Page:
Over the last few months, the Australian authorities have been conducting an underwater depth survey of the latest search area.
This part of the investigation is aimed at gathering crucial data to map the ocean floor, charting its contours, depths and hardness, of which there is limited knowledge.
This in turn should allow investigators to conduct the intensified underwater search, expected to begin this month.
This next phase involves the use contracted vessels fitted with specialist deep tow survey systems scanning for the missing plane.
What time did the plane disappear? 00:41, 8 March: Malaysia Airlines Flight MH370 departed from Kuala Lumpur International Airport on Saturday, 8 March (16:41 GMT, 7 March), and was due to arrive in Beijing at 06:30 (22:30 GMT).
Malaysia Airlines says the plane lost contact less than an hour after takeoff. No distress signal or message was sent.
01:07: The plane sent its last ACARS transmission - a service that allows computers aboard the plane to "talk" to computers on the ground. Some time afterwards, it was silenced and the expected 01:37 transmission was not sent.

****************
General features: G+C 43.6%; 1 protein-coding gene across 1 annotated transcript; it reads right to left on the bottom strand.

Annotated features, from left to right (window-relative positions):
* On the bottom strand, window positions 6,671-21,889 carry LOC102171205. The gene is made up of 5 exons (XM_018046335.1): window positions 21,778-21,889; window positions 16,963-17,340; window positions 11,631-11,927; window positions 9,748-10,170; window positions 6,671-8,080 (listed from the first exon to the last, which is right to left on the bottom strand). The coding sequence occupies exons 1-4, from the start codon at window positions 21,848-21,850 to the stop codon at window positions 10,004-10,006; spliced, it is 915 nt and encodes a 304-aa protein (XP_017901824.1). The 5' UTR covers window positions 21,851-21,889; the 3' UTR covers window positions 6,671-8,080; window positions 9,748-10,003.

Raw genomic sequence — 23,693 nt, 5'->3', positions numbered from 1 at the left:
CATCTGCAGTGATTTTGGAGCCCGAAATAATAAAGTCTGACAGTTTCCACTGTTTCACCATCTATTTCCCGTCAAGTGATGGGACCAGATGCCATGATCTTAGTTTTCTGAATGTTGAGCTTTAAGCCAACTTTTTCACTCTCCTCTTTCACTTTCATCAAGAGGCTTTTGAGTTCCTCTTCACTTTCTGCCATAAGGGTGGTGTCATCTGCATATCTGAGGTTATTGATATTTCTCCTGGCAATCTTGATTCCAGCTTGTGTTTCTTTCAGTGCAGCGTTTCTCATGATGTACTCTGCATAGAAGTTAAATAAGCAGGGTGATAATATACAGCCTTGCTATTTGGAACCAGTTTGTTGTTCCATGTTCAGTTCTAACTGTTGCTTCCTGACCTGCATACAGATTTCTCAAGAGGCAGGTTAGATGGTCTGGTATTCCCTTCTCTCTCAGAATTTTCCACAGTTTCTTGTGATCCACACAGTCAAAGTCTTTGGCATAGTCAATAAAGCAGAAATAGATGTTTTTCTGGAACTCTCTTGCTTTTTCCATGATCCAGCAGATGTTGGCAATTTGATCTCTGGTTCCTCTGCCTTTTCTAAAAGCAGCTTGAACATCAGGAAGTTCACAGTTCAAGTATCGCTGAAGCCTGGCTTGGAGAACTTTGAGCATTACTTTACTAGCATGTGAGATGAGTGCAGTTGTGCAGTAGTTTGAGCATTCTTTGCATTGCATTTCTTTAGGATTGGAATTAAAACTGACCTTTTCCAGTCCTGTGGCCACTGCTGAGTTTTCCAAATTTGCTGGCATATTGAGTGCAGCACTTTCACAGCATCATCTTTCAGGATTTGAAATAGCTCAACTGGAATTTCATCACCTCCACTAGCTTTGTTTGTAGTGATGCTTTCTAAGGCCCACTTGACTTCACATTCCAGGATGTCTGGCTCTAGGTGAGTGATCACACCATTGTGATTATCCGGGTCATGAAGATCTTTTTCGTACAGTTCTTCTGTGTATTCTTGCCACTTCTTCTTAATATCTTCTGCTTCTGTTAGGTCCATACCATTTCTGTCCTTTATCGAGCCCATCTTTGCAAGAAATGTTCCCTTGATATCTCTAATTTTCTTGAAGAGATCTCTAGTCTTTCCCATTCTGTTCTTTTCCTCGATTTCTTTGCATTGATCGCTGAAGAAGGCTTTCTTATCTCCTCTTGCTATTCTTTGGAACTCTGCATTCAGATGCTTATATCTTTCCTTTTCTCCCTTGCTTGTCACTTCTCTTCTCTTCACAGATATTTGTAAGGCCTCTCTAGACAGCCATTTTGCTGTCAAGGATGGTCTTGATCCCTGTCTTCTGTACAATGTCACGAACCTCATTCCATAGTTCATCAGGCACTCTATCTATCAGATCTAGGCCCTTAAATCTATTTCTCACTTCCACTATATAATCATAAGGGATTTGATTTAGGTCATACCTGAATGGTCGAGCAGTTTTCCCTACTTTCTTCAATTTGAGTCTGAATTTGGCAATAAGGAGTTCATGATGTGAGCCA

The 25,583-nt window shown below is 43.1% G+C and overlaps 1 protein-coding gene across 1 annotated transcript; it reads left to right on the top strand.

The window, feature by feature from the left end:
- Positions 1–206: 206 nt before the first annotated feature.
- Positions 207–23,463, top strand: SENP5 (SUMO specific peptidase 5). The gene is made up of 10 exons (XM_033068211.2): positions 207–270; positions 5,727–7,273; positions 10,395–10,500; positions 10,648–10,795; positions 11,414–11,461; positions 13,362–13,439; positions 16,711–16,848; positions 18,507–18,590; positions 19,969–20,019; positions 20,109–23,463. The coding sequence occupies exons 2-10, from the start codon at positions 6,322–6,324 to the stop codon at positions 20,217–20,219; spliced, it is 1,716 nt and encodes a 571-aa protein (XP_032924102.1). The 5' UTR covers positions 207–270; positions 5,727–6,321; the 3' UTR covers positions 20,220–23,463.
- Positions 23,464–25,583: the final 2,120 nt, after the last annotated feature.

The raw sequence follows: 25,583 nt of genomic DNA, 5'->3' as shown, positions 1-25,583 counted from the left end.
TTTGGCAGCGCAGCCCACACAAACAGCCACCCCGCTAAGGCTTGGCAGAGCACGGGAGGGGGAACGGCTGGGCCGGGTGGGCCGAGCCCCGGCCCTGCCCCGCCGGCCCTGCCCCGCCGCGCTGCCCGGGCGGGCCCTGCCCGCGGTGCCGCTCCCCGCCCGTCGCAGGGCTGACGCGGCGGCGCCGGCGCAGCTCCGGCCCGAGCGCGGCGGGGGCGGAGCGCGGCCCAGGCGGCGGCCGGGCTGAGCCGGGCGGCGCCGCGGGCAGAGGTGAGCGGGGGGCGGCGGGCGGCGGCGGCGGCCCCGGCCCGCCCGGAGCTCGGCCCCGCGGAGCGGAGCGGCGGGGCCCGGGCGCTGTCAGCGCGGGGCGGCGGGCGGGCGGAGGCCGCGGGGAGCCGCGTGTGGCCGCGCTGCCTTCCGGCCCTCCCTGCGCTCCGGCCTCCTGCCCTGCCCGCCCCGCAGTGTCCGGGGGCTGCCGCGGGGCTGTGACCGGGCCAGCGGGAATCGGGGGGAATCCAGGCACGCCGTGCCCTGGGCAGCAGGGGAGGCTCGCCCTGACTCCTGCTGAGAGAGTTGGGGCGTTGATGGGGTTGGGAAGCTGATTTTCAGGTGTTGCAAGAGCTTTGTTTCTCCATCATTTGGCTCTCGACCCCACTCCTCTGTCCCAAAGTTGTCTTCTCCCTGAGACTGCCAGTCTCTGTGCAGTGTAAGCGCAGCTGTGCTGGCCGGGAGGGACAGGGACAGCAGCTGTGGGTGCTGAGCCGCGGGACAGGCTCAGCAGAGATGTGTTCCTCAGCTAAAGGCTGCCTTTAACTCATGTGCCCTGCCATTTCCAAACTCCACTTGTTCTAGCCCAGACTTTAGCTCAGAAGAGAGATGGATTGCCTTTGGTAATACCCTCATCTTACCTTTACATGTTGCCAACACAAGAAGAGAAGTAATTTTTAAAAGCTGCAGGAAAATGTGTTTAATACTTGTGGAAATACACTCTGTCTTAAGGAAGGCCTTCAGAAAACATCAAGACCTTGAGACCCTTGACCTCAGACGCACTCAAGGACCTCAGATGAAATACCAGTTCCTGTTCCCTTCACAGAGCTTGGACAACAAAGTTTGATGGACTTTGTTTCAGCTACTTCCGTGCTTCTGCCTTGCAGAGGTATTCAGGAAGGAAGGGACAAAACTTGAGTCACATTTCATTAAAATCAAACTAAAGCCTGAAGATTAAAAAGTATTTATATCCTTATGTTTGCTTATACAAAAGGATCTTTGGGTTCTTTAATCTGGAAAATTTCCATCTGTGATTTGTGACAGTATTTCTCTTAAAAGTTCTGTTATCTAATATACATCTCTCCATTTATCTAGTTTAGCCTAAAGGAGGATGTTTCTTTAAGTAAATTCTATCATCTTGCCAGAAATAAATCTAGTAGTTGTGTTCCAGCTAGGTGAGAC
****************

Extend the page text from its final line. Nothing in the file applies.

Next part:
01:19: The last communication between the plane and Malaysian air traffic control took place about 12 minutes later. At first, the airline said initial investigations revealed the co-pilot had said "All right, good night".
However, Malaysian authorities later confirmed the last words heard from the plane, spoken either by the pilot or co-pilot, were in fact "Good night Malaysian three seven zero".
A few minutes later, the plane's transponder, which communicates with ground radar, was shut down as the aircraft crossed from Malaysian air traffic control into Vietnamese airspace over the South China Sea.
01:21: The Civil Aviation Authority of Vietnam said the plane failed to check in as scheduled with air traffic control in Ho Chi Minh City.